Why Do People Isolate Themselves?
Listening to the sounds of nothingness it’s what has kept me alive for so long. I thought I was never going to make it to 18 and yet, here I am in my 20s. What a wild ride that has been.
Life it’s hard…extremely hard and sometimes we like to take time for ourselves, but why do people isolate themselves?
Why Do I Isolate Myself?
Isolation, my personal description of salvation. Having to deal with heavy things, lifelong lasting traumas and mental health as it’s own, it’s really easy to get lost in the insides of your subconscious. What does that mean? Let me explain it to you – do keep in mind that this is only a perspective from someone whose been in this situation – the human brain is a really sensitive organ, it’s what basically controls every aspect of our lives. The way we talk, the way we act, the way we form solid relationships and the way we communicate with others, it’s all based on our mind’s reactions to the messages our brains are sending us.
So, why do people isolate themselves? It’s it because they don’t want to be around you? Because they’re lazy? Or because they’re afraid that people won’t understand?
It Has Nothing To Do With You
As I’ve said in previous posts, mental illnesses have a huge impact on a person’s life. Their inner life and the outside life. What do I mean by that? Well, along the years, I’ve learned that we all carry secrets. We’re all pushing something aside from our life, because we don’t ant to be related to that experience, nor do we want other people to know about those dark passengers.
Those dark passengers can be associated with depression, trauma, anxiety, bipolar disorder, an eating disorder, secrets that we’re too scared to share, because of the fear of rejection, or we’re just ashamed ofa certain situation. You can’t change those feelings. No one can.
Carrying those baggages on a daily basis can be some of the most draining things to do, believe me, I know. Hiding from everyone around us just so we can let those dark passengers get the best of us, because honestly, we just don’t want to get other people involved. We don’t want to be a burden in other people’s journey through life, and you know, that seems understandable. We’re so used to bottling everything inside that we forgot how to efficiently communicate with others.
But…I’m surrounded by People
Sure, being physically somewhere and emotionally in the same place is not always what it seems.
Just because I laugh, make jokes, smile and go out, that doesn’t mean that I’m not isolating myself. You see, I have always had this line of thought where isolation is mostly emotionally related. We often get so attached to people, but we rely on regret when we’re trying to be vulnerable with someone; just because we’re feeling that they’re getting too close to us, so we rather hide away than face the situation.
Living an isolated life means that you’re stuck in the same cycle. You don’t open up to anyone because you’re scared of the consequences, you feel like you’re just being a burden to someone else’s life, it feels like you can’t trust anyone, much less be able to feel comfortable enough to be surrounded by other people’a presence. Its scary to think that another human being can trigger something inside of you, or just flip on the switch on your social anxiety.
I believe that people who live in isolation are mirrored by the reflection of their brain functions and their mentality. Therefore, things such as depression, anxiety, abuse, bullying, bipolar disorder, eating disorders, or any other type of disorder and mental illness, can lead to isolation due to the stigma these conditions have over the human brain.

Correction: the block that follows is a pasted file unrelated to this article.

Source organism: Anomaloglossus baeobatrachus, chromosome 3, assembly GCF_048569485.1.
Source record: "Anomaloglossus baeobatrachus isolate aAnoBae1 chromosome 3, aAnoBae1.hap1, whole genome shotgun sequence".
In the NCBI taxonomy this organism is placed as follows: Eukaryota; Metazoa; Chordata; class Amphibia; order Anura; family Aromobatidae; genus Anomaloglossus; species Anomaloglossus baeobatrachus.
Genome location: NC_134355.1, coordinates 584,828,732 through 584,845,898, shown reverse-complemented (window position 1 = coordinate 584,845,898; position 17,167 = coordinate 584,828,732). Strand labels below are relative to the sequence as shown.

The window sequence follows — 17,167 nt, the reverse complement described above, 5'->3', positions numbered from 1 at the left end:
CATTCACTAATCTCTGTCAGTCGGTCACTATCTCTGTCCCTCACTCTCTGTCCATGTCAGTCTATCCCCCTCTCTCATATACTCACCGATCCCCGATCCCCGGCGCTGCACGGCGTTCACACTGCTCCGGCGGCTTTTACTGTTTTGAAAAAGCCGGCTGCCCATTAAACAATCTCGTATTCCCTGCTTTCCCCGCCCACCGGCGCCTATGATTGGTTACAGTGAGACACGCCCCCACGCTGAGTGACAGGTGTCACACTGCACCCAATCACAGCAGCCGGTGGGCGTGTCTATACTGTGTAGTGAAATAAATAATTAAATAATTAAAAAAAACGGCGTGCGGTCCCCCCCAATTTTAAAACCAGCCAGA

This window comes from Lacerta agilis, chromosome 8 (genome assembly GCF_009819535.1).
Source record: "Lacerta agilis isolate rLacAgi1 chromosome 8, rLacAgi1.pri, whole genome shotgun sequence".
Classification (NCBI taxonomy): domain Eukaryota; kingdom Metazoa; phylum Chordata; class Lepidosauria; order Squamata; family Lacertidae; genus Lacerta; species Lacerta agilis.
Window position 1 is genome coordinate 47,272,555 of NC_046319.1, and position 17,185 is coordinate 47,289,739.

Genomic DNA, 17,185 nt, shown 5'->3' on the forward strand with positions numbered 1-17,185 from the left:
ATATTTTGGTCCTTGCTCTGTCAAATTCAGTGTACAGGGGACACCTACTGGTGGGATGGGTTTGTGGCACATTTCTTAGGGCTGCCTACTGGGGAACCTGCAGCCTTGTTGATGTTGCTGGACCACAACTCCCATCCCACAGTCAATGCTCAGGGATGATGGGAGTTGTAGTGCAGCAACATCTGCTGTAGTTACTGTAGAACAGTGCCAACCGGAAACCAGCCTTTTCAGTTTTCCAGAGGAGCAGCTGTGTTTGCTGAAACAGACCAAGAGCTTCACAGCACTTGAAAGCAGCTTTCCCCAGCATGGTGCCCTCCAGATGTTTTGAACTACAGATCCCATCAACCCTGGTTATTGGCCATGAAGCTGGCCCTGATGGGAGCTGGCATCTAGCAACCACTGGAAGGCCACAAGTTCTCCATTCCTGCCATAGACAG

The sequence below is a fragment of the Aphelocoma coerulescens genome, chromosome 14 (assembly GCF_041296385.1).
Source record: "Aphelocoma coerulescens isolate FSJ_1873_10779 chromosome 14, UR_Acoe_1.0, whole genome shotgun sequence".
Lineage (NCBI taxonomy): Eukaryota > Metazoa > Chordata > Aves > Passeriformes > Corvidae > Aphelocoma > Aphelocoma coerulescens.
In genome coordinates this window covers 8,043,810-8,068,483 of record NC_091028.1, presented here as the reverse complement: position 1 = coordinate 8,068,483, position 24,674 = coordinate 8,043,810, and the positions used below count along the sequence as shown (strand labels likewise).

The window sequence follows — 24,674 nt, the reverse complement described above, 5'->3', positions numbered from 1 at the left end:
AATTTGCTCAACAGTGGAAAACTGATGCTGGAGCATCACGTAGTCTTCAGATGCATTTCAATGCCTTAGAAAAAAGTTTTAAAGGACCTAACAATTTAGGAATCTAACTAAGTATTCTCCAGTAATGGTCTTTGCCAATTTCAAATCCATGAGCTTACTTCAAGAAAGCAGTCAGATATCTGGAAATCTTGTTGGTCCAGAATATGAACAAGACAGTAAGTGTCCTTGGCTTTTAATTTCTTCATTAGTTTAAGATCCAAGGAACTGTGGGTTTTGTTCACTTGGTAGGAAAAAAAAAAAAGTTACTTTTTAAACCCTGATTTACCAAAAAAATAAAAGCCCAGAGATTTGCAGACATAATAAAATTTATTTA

“There is robust evidence that social isolation and loneliness significantly increase risk for premature mortality, and the magnitude of the risk exceeds that of many leading health indicators” – Julianne Holt-Lunstad
According to the Health Resources and Services Administration (HRSA), loneliness can be more dangerous than obesity and it can also be as damaging to someone’s health as smoking 15 cigarettes a day.
There is also a 45% of mortality rates that have increased in seniors who have reported feeling lonely. Another 43% of seniors feel lonely on a daily basis.
Scary numbers, right? Imagine the percent some of those statistics may look like – because we still don’t have concrete numbers – of course, those that I mentioned have been proved, but what about all the people that didn’t participate, or open up about their experiences? The numbers must be a lot higher. This is not only a physical endangerment, but also an emotional one; meaning that the signs aren’t often seen.
How To Avoid Isolation?
It’s not an easy subject to just blast out some reasons of how to avoid it, and that’s because it’s different for everyone. I won’t say “go out more and be more social” or “trust people and open up” because that’s not how it works. Of course, you can take small steps towards getting outside of your comfort zone and the environment you’re used to, but that takes time. I’ve been dealing with isolation for the past 11 years and I can’t seem to find a way of getting out of this cycle. I still do normal everyday things, but I honestly just prefer being alone. Keep in mind, it’s different for everyone. Sure, some symptoms might be the same, but the reaction to the situation can vary from person to person.
Stress is a really common factor in these types of situations and I know it only makes things worse. Talking with someone about these type of things can be scary, I’ve been there. You can actually find professional help online. What does that mean? That means that if you’re scared to see an actual therapist, you can find one online that best fits you. It’s all up to you.
Why do people isolate themselves? There’s a different response to this question. A lot of possibilities and not so much attention towards this dangerous topic.
Just remember that you’re not alone.